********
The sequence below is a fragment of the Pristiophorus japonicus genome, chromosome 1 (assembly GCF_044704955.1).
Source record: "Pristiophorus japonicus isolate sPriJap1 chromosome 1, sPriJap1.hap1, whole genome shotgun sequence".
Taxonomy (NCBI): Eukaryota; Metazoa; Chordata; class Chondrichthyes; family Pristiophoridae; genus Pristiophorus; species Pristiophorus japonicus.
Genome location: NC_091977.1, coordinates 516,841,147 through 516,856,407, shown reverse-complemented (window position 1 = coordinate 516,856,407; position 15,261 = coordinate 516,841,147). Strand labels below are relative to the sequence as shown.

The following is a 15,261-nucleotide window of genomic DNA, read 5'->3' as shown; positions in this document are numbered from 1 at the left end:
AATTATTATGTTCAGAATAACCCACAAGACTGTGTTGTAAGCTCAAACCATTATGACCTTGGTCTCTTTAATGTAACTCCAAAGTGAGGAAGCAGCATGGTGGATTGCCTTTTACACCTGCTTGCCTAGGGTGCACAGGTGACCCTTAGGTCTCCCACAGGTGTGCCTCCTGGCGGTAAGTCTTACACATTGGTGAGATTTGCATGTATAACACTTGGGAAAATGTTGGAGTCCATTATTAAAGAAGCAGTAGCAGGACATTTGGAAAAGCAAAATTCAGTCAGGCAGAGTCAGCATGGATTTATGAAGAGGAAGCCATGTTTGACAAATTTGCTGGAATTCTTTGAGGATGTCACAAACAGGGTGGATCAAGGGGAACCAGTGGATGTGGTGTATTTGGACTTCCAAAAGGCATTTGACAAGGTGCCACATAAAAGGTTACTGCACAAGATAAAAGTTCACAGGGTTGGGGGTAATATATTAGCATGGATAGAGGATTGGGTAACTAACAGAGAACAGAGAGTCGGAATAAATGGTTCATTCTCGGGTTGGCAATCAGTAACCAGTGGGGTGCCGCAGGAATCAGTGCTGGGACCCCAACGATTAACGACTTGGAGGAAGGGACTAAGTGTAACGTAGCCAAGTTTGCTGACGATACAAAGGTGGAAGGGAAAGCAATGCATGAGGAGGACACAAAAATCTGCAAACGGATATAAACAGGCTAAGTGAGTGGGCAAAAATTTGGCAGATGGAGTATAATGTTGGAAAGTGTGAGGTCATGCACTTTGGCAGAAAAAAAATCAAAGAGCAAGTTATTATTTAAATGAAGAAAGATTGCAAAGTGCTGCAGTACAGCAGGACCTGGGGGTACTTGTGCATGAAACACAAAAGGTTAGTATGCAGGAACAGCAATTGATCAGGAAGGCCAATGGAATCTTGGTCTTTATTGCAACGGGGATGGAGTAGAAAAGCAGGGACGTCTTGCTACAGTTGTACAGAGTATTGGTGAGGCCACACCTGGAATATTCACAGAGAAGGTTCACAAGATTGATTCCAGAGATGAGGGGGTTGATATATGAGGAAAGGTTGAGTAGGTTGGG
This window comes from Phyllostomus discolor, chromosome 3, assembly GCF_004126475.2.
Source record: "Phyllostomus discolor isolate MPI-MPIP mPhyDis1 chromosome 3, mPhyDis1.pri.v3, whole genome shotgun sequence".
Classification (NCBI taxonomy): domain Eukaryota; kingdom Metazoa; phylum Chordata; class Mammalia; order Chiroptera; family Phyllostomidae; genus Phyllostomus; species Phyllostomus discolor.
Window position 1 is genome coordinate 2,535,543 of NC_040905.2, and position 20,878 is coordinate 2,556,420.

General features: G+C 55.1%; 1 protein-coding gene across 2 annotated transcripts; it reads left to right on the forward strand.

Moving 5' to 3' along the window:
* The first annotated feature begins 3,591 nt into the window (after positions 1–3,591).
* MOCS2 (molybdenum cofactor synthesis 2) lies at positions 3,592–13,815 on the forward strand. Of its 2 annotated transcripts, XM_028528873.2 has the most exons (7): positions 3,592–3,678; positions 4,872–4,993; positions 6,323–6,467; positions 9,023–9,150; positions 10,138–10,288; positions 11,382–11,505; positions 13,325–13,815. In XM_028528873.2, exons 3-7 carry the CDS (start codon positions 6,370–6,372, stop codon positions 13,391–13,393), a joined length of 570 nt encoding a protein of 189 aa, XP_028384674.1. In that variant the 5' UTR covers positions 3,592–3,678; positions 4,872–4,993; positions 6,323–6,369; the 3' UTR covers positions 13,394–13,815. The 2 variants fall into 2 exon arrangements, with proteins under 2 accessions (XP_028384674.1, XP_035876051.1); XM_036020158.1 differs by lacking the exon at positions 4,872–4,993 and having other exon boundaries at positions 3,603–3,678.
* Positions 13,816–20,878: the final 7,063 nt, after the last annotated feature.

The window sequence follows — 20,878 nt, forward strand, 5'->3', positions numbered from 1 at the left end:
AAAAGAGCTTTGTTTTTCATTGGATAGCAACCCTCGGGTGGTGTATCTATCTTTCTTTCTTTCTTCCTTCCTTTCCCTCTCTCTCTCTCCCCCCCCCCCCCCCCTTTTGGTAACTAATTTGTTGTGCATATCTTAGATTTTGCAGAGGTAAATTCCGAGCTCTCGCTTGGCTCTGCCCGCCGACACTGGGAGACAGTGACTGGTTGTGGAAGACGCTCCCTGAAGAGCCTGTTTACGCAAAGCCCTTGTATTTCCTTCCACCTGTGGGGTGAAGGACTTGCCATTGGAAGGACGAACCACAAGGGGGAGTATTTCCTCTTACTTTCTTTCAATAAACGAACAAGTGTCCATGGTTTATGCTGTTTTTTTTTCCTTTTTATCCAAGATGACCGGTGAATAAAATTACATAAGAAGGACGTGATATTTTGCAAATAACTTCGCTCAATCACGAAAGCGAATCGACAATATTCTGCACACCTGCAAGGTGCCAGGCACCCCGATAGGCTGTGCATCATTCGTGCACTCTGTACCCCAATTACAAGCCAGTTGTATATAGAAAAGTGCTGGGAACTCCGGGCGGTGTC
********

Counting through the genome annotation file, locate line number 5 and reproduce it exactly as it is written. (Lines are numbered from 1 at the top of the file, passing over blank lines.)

The following is a 15,261-nucleotide window of genomic DNA, read 5'->3' as shown; positions in this document are numbered from 1 at the left end: